```Date: Dec 27, 2012 7:35 PM
Author: kirby urner
Subject: Re: A Point on Understanding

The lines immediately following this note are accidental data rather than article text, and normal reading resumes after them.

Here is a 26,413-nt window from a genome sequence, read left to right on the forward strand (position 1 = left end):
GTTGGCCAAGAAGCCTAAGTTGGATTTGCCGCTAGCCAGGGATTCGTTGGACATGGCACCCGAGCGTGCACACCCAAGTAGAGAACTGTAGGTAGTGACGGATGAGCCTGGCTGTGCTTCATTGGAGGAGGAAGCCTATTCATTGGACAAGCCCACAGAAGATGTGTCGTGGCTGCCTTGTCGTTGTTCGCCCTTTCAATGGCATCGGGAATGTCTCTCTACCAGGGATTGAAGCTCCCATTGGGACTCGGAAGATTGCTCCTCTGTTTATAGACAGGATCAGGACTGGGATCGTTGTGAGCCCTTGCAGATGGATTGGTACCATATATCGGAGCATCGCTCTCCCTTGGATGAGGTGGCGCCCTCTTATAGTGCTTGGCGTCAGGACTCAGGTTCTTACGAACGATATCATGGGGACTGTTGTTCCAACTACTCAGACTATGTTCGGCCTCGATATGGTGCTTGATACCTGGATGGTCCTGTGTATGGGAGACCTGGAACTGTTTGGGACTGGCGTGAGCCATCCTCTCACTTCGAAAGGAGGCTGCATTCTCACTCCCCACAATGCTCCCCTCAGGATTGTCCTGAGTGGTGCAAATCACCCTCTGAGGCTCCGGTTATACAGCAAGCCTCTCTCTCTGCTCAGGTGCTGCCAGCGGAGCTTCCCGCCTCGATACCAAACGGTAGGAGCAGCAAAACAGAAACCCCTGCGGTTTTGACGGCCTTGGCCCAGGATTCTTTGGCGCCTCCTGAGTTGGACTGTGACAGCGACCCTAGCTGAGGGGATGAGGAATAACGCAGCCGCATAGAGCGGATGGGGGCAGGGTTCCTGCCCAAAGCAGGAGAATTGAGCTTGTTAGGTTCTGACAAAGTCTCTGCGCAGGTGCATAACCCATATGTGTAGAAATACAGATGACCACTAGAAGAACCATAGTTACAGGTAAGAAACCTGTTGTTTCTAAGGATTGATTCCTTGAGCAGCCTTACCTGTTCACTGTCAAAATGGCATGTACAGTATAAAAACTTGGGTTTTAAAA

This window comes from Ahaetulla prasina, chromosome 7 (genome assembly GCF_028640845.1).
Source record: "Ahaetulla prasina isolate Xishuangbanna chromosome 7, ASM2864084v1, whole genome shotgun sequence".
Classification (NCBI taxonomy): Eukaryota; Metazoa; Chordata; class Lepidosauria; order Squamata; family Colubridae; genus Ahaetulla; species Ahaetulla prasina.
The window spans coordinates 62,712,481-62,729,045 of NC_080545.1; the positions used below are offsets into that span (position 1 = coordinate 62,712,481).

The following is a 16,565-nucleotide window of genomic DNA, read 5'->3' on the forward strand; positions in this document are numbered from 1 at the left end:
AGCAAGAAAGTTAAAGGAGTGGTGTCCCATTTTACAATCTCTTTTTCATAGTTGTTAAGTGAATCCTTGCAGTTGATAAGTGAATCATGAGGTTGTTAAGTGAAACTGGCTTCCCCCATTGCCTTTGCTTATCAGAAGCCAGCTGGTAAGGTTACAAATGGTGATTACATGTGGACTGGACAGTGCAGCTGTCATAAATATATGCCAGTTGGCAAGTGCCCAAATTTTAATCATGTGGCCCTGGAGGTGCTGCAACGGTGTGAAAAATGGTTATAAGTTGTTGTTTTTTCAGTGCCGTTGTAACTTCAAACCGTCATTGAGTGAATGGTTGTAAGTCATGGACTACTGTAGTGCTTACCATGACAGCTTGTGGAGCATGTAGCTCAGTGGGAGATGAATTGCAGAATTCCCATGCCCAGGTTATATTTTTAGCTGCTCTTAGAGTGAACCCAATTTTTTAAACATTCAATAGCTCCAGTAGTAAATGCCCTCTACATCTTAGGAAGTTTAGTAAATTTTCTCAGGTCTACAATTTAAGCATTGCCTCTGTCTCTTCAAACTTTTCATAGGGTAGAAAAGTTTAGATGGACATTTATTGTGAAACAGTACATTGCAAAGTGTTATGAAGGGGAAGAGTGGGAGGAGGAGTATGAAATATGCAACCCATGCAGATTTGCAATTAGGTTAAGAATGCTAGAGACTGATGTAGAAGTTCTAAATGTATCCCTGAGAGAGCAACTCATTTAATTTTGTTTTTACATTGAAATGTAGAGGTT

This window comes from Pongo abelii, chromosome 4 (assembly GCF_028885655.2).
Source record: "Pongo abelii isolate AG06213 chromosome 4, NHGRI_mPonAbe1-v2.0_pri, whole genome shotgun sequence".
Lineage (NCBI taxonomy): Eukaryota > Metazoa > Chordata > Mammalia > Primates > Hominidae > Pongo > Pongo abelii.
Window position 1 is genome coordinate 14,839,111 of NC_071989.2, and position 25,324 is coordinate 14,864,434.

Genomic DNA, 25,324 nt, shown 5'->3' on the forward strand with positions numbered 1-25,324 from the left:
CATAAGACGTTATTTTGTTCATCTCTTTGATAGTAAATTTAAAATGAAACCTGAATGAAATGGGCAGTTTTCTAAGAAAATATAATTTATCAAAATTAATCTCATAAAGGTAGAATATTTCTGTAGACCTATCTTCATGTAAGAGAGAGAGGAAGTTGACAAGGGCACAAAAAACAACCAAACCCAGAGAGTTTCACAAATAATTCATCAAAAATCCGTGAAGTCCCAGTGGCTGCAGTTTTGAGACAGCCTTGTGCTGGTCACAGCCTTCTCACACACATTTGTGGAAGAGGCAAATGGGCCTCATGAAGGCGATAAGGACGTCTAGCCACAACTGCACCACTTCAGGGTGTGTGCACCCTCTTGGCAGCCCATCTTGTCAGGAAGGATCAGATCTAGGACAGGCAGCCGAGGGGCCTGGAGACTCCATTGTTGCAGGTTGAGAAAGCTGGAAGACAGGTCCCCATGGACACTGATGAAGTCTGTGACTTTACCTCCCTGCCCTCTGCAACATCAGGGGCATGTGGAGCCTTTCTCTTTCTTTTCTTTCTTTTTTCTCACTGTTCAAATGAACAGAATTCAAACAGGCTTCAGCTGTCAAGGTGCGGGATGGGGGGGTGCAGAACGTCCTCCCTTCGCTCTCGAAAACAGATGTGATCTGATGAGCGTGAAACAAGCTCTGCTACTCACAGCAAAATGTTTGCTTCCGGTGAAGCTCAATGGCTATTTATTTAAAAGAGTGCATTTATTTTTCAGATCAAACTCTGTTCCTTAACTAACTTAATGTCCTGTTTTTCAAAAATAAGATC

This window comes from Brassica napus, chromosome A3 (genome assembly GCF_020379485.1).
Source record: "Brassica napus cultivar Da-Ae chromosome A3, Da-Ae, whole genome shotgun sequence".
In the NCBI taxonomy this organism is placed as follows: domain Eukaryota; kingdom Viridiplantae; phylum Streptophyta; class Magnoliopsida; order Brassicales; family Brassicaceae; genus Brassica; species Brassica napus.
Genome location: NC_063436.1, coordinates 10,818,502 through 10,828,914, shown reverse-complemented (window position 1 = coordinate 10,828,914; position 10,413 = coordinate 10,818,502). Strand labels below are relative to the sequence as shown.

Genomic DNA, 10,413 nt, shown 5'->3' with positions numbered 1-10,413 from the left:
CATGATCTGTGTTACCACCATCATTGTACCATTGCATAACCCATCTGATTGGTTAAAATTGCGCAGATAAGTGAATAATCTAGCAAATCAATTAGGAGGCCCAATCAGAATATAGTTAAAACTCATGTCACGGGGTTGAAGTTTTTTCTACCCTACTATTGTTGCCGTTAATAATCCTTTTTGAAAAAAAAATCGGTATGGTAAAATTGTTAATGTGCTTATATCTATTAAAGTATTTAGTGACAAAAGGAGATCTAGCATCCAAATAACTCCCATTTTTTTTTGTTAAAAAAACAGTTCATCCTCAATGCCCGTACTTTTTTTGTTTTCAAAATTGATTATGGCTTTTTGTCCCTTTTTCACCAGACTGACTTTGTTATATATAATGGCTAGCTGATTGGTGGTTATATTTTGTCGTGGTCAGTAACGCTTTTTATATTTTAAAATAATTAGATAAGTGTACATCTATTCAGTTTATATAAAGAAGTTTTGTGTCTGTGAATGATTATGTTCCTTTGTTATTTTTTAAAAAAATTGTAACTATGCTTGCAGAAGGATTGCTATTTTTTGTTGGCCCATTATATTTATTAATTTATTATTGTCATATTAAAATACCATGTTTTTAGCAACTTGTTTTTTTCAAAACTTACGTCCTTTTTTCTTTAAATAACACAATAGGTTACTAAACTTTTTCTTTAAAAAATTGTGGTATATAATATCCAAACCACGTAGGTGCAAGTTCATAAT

On Thu, Dec 27, 2012 at 3:37 PM, Robert Hansen <bob@rsccore.com> wrote:>> On Dec 27, 2012, at 6:24 PM, kirby urner <kirby.urner@gmail.com> wrote:>> The limit (360 - v) really could be 0 if perfect flatness is allowed,> but when we add the constraint of curvature, then even though> everything locally seems to stay the same -- given the epsilon / delta> treatment alone (Debater A) -- the added fact of curvature is new> information and tells us that as n --> infinity, there's a 720> involved (Debater B).>>> 1. You don't have to allow flatness. The limit(360-v) is indeed 0. It is a> limit. The function doesn't have to actually get there.In fact we can't allow it to get there, because if flatness obtains,then the 720, i.e. the subtracted tetrahedron, goes away.By "subtracted tetrahedron" I mean that a network of triangles, ifwrapping around and meeting up with itself, has one tetrahedron'sworth of degrees missing from its vertexes i.e. each is 360 - an iotum(an epsilon) from each one.We're like saying "flatness" is the limit of ever more shallowcurvature, but at the limit we lose curvature i.e. a curve is notflat.The contradiction is merely grammatical:  ever shallower curvatureapproaches zero curvature, but a curve never has zero curvature or itwouldn't be a curve.Just calling it a curve means it's not straight.  Just saying it's ageodesic sphere means 720 degrees have been subtracted already, andthat's never going to change.> 2. The limit(n*(360-v)) is indeed 720, and again, allowing flatness is not> an issue.Allowing flatness is an issue, as the moment the network becomes flat,we loose our 720.  The 720 is there up to the instant of perfectflatness.  At that point, it goes away.  But then so does the fact ofthis being a geodesic sphere, which was stated as a given.In a discrete mathematics, we let f (1,2,3...) have an upper bound,beyond which we detect no sensible difference.I'd saydiscrete mathematics is a more comfortable setting for ann-frequency icosa-sphere because our "surface" is all "windows" withedges for frames.  Per Cornwall, polyhedrons have become moreephemeral since the "marble bowling ball" days.The issue of limits is less all-important, whereas the calc heads areraving loons where limits are concerned (relatively speaking).Their assumptions allow for "perfect continuity" but we could simplyrule that out as an option, as an axiom.  "Perfect spheres" aredefined to not exist, period.  Don't need 'em, don't want 'em.That's the "ideal" one approaches in calculus, as edges e becomerelatively less (in length) compared to a sphere diameter.  Ultimatelythere's no room for edges as the points become adjacent in a perfectlycontinuous surface.  The points are no more "set apart by gaps" thanthose on the real number line.High frequency geodesics fit the bill in place of "perfect" spheres,i.e. they're close enough for whatever role (as in CG SFX).  Nor do weneed "real numbers" come to think of it.  We'll stick with whatevernumbers our physical computers manage to get by with.  Why not?Floats, extended precision, whatever types you like (and haveimplemented).> 3. Now state your contradiction.>The contradiction went away as soon as I let frequency be finite.  Thecontradiction:  how could a curve ever be flat, even at a limit?  It'snot a curve if it's flat.Likewise, how could a geodesic sphere approach perfect flatness as fincreases, given the subtracted tetrahedron is not coming back?Answer:  we don't need the concept of "limit" to shape the question inthe first place.  This isn't a math language where "perfectcontinuity" is even defined, let alone necessary.  This isn'tcalculus.  So what?  Most of math isn't.Kirby> Bob Hansen
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